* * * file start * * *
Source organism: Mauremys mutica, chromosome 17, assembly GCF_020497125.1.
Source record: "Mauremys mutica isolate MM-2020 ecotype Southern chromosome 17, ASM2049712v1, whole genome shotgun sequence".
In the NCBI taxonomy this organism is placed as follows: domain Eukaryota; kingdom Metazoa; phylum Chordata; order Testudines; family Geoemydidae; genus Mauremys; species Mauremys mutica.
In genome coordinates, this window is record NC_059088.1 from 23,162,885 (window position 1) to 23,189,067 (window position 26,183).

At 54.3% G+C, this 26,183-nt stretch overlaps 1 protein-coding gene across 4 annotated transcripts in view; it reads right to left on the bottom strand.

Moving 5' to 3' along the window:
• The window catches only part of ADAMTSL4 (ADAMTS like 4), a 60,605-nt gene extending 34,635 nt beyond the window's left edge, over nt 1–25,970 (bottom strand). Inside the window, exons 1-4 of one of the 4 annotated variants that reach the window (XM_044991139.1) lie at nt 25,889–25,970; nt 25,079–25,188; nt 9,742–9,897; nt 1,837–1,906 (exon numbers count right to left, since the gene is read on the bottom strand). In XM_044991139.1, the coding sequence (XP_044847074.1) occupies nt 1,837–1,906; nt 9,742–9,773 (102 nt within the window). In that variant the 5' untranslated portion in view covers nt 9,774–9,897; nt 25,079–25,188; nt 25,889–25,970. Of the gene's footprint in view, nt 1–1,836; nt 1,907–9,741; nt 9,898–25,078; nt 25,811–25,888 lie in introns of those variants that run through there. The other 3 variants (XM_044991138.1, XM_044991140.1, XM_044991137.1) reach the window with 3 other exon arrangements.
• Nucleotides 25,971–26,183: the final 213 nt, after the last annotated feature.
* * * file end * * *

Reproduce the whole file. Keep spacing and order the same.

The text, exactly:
Source organism: Mauremys mutica, chromosome 17, assembly GCF_020497125.1.
Source record: "Mauremys mutica isolate MM-2020 ecotype Southern chromosome 17, ASM2049712v1, whole genome shotgun sequence".
In the NCBI taxonomy this organism is placed as follows: domain Eukaryota; kingdom Metazoa; phylum Chordata; order Testudines; family Geoemydidae; genus Mauremys; species Mauremys mutica.
In genome coordinates, this window is record NC_059088.1 from 23,162,885 (window position 1) to 23,189,067 (window position 26,183).

At 54.3% G+C, this 26,183-nt stretch overlaps 1 protein-coding gene across 4 annotated transcripts in view; it reads right to left on the bottom strand.

Moving 5' to 3' along the window:
• The window catches only part of ADAMTSL4 (ADAMTS like 4), a 60,605-nt gene extending 34,635 nt beyond the window's left edge, over nt 1–25,970 (bottom strand). Inside the window, exons 1-4 of one of the 4 annotated variants that reach the window (XM_044991139.1) lie at nt 25,889–25,970; nt 25,079–25,188; nt 9,742–9,897; nt 1,837–1,906 (exon numbers count right to left, since the gene is read on the bottom strand). In XM_044991139.1, the coding sequence (XP_044847074.1) occupies nt 1,837–1,906; nt 9,742–9,773 (102 nt within the window). In that variant the 5' untranslated portion in view covers nt 9,774–9,897; nt 25,079–25,188; nt 25,889–25,970. Of the gene's footprint in view, nt 1–1,836; nt 1,907–9,741; nt 9,898–25,078; nt 25,811–25,888 lie in introns of those variants that run through there. The other 3 variants (XM_044991138.1, XM_044991140.1, XM_044991137.1) reach the window with 3 other exon arrangements.
• Nucleotides 25,971–26,183: the final 213 nt, after the last annotated feature.